HELENA – State leaders say people over 65 are the top targets for financial abuse and exploitation.
At the office of State Auditor Matt Rosendale, Montana’s securities and insurance commissioner, about three-quarters of securities fraud cases they handle involve seniors.
Leaders say older Montanans are targeted because they have built up wealth over the years.
“That’s where the money is,” said deputy securities commissioner Lynne Egan. “That’s where the con artists are preying; that’s where exploiters are looking to get rich quickly.”
Montana lawmakers passed a bill in 2017 allowing financial advisers and other professionals to delay making payments from a vulnerable person’s account when they suspect exploitation. They can then contact the auditor’s office, which will determine the next steps that should be taken.
“The industry is great eyes for their seniors,” Egan said. “They’re the ones that know them, they know their past patterns and practices, and if something seems unusual, we’ve encouraged them to reach out to us. We have tools to help.”
Since the bill took effect, Rosendale’s office estimates they’ve received about 30 reports of possible financial exploitation and stopped around $5 million in suspicious transactions.
Rosendale said, after these incidents, they began looking for better ways to protect Montana seniors.
“We started realizing that there’s other agencies that could be involved in this process to help us identify these problems earlier,” he said.
Last month, Rosendale announced the creation of a Senior Financial Exploitation Task Force. At the new group’s first meeting, those in attendance included Attorney General Tim Fox and leaders from the Montana Department of Public Health and Human Services, the Montana Division of Banking and Financial Institutions and the Montana County Attorneys Association.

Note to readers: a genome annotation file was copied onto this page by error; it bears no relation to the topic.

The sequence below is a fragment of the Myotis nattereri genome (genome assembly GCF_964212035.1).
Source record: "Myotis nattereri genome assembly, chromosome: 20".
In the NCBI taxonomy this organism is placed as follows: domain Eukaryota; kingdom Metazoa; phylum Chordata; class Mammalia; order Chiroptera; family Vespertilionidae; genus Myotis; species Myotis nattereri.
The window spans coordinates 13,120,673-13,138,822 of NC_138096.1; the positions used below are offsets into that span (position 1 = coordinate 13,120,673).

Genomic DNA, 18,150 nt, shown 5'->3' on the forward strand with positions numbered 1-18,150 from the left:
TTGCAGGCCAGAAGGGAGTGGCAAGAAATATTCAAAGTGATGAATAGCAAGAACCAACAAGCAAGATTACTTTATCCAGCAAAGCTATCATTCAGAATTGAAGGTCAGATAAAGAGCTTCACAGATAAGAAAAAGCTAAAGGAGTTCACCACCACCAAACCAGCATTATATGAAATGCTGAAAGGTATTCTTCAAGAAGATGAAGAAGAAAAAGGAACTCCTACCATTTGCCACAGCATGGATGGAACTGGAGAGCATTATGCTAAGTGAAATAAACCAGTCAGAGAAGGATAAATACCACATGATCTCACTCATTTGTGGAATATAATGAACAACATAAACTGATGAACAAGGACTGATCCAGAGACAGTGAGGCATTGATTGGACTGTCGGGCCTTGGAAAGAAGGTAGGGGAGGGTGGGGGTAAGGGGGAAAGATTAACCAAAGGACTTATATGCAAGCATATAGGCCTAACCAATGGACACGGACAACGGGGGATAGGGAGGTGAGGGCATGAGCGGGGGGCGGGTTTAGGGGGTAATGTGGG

“We’re trying to make sure that we establish a process, that we have a good line of communications between the agencies, that we are using good consistent terms and definitions so that everyone is speaking the same language,” said Rosendale.
Over the coming months, Rosendale said the task force will work on creating a rapid response plan for when someone spots suspected exploitation. They are also planning to develop training so people can learn to recognize the warning signs.
Egan said some of the red flags for senior financial exploitation can include:
- A senior suddenly changes their investing patterns.
- A caretaker, friend or family member begins taking the place of a senior in financial transactions.
- Overuse of a power of attorney.
- A senior becomes difficult to reach or isolated.
She said, in many cases, people are afraid or ashamed to report what has happened.
Rosendale said the new task force will keep working to better serve Montana seniors.
“Those folks have worked their entire lives, they’ve saved, they’ve tried to prepare for their later years,” he said. “We’re just trying to make sure that someone doesn’t swoop in and take advantage of them.”
If you suspect a senior citizen is being financially exploited, you’re asked to contact the state auditor’s office at (406) 444-2040 or at www.csimt.gov. Egan said you can also contact DPHHS’ Adult Protective Services Bureau or a trusted member of the victim’s family.
-Jonathon Ambarian reporting for MTN News